While ranking Boston's all-time greatest passer, Marc D'Amico of Celtics.com regarded Rajon Rondo as the number one passer in Celtics' history. However, could there be some recency bias involved in that choice?
The argument for Rondo is simple. During his tenure in Boston, he was a wizard with the ball in his hands. Rondo made plays that are not even imaginable to ordinary fans, let alone other superstars. His 4,474 assists with the Celtics rank fourth all-time, behind mainstays Bob Cousy, John Havlicek and Larry Bird, respectively. If Rondo had continued playing in Boston, it is definitely possible that he could have become the all-time leader, although it would have taken at least five more good years to surpass Cousy’s 6,945 career assists. That being said, “greatness” goes beyond mere statistics. We all watched Rondo develop throughout his career, and his highlights are still fresh in our minds. Does this necessarily mean he is the best? Not at all!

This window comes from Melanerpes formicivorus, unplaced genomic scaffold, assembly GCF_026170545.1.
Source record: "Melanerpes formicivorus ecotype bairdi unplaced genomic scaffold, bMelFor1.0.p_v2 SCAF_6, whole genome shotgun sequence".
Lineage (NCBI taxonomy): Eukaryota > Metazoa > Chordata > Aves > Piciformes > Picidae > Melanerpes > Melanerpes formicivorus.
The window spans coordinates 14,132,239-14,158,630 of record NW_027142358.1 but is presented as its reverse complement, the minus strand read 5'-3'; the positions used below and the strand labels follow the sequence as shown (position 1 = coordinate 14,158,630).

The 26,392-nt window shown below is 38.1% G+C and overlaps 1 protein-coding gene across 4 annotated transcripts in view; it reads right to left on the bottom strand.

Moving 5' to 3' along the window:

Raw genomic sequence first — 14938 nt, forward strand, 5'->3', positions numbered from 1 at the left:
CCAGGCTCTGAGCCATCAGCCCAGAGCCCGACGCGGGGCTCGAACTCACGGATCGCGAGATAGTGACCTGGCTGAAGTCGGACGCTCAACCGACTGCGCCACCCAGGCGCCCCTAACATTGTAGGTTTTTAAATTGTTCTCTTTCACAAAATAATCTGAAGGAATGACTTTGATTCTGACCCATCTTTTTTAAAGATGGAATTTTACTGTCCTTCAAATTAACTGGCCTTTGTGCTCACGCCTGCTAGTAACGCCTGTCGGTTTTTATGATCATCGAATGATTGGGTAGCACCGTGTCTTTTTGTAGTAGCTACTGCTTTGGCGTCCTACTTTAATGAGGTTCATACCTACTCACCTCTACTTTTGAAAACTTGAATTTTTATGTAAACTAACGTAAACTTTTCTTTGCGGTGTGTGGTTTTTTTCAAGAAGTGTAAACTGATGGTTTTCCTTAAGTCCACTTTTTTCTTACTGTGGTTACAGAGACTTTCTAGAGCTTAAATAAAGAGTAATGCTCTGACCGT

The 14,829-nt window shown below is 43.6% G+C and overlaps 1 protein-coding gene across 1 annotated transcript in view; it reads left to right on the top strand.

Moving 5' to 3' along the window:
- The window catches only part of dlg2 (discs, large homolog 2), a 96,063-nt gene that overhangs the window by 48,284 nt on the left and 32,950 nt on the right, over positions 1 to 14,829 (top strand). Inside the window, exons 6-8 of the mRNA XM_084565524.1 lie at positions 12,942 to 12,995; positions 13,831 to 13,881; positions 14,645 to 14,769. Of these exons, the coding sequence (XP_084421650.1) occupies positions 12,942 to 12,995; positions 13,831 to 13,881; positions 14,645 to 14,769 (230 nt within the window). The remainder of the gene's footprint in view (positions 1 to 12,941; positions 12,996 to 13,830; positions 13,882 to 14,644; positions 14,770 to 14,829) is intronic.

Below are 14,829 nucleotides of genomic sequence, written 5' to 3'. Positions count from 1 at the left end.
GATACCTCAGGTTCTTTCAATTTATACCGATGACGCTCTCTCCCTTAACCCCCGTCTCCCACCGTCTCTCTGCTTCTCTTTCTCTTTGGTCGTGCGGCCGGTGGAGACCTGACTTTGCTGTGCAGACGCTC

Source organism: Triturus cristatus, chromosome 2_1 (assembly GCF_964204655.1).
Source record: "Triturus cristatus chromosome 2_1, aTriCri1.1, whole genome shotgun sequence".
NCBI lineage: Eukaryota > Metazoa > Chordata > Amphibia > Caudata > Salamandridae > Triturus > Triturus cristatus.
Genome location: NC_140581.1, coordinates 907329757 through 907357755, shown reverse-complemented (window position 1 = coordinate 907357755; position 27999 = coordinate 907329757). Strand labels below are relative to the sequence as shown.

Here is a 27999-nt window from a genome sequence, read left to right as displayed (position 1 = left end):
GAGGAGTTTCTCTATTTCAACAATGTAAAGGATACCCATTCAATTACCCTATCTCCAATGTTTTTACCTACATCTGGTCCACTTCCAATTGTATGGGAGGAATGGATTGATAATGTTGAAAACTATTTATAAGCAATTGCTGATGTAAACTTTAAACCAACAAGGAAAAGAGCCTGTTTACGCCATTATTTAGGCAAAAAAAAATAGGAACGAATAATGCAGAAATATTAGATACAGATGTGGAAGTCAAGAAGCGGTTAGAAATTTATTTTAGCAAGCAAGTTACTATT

While Cousy highlights are not the most sought after products, he was not called the “Houdini of the Hardwood” for nothing. Cousy played in a completely different era when basically everyone except for Bill Russell, Wilt Chamberlain and Elgin Baylor played below the rim. How many assists might Cousy have had playing with guys who could do this?
Rondo is not even Cousy’s biggest threat to best Celtics passer. That honor goes to the Basketball Jesus, Larry Bird. I promise not to argue if you make the claim that Bird had the highest basketball IQ of all time. Not only did Bird have move career assists than Rondo (5,695 to 4,474), but he did so while playing primarily off-ball, while Rondo had the ball in his hands the majority of the time. Just because Rondo was a point guard in no way makes him a better passer than Bird. I mean, how often do you see these types of passes from a forward?
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